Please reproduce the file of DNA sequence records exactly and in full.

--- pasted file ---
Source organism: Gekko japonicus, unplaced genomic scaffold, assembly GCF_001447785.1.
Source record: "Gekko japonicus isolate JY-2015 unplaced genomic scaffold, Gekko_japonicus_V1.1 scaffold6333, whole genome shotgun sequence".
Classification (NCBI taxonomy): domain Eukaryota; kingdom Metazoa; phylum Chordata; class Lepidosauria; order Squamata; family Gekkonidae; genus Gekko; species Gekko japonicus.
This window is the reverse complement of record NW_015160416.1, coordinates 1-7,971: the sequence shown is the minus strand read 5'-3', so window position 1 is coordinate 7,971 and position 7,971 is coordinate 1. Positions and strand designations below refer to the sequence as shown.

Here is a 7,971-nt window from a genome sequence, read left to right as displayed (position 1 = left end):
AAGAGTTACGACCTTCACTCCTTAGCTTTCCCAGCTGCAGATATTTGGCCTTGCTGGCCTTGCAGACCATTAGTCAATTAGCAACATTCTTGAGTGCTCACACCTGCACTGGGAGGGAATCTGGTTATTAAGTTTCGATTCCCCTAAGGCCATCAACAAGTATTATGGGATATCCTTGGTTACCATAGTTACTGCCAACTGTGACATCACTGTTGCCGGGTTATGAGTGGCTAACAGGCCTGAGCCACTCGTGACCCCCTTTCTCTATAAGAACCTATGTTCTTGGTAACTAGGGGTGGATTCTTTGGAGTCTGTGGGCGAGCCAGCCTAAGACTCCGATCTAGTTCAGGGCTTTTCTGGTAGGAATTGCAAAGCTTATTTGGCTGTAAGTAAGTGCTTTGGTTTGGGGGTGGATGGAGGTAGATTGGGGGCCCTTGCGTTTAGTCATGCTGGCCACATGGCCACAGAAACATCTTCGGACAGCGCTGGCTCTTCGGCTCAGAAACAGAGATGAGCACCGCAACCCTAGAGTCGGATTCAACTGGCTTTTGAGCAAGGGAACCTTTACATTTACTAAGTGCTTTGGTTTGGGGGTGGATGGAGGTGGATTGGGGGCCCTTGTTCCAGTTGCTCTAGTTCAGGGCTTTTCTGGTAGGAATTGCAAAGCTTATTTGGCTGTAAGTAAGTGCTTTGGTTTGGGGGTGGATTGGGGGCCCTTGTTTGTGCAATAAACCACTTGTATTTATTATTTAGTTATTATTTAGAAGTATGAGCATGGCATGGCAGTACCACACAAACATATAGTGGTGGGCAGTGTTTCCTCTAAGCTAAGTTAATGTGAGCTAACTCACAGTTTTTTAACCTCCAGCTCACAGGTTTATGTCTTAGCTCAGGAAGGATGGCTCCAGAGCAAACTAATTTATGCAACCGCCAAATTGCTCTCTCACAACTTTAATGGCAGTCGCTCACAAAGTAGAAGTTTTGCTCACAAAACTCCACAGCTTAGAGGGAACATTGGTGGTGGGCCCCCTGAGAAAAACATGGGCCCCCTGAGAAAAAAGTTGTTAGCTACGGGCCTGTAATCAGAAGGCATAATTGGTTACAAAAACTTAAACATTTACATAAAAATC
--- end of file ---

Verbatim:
Source organism: Gekko japonicus, unplaced genomic scaffold, assembly GCF_001447785.1.
Source record: "Gekko japonicus isolate JY-2015 unplaced genomic scaffold, Gekko_japonicus_V1.1 scaffold6333, whole genome shotgun sequence".
Classification (NCBI taxonomy): domain Eukaryota; kingdom Metazoa; phylum Chordata; class Lepidosauria; order Squamata; family Gekkonidae; genus Gekko; species Gekko japonicus.
This window is the reverse complement of record NW_015160416.1, coordinates 1-7,971: the sequence shown is the minus strand read 5'-3', so window position 1 is coordinate 7,971 and position 7,971 is coordinate 1. Positions and strand designations below refer to the sequence as shown.

Here is a 7,971-nt window from a genome sequence, read left to right as displayed (position 1 = left end):
AAGAGTTACGACCTTCACTCCTTAGCTTTCCCAGCTGCAGATATTTGGCCTTGCTGGCCTTGCAGACCATTAGTCAATTAGCAACATTCTTGAGTGCTCACACCTGCACTGGGAGGGAATCTGGTTATTAAGTTTCGATTCCCCTAAGGCCATCAACAAGTATTATGGGATATCCTTGGTTACCATAGTTACTGCCAACTGTGACATCACTGTTGCCGGGTTATGAGTGGCTAACAGGCCTGAGCCACTCGTGACCCCCTTTCTCTATAAGAACCTATGTTCTTGGTAACTAGGGGTGGATTCTTTGGAGTCTGTGGGCGAGCCAGCCTAAGACTCCGATCTAGTTCAGGGCTTTTCTGGTAGGAATTGCAAAGCTTATTTGGCTGTAAGTAAGTGCTTTGGTTTGGGGGTGGATGGAGGTAGATTGGGGGCCCTTGCGTTTAGTCATGCTGGCCACATGGCCACAGAAACATCTTCGGACAGCGCTGGCTCTTCGGCTCAGAAACAGAGATGAGCACCGCAACCCTAGAGTCGGATTCAACTGGCTTTTGAGCAAGGGAACCTTTACATTTACTAAGTGCTTTGGTTTGGGGGTGGATGGAGGTGGATTGGGGGCCCTTGTTCCAGTTGCTCTAGTTCAGGGCTTTTCTGGTAGGAATTGCAAAGCTTATTTGGCTGTAAGTAAGTGCTTTGGTTTGGGGGTGGATTGGGGGCCCTTGTTTGTGCAATAAACCACTTGTATTTATTATTTAGTTATTATTTAGAAGTATGAGCATGGCATGGCAGTACCACACAAACATATAGTGGTGGGCAGTGTTTCCTCTAAGCTAAGTTAATGTGAGCTAACTCACAGTTTTTTAACCTCCAGCTCACAGGTTTATGTCTTAGCTCAGGAAGGATGGCTCCAGAGCAAACTAATTTATGCAACCGCCAAATTGCTCTCTCACAACTTTAATGGCAGTCGCTCACAAAGTAGAAGTTTTGCTCACAAAACTCCACAGCTTAGAGGGAACATTGGTGGTGGGCCCCCTGAGAAAAACATGGGCCCCCTGAGAAAAAAGTTGTTAGCTACGGGCCTGTAATCAGAAGGCATAATTGGTTACAAAAACTTAAACATTTACATAAAAATC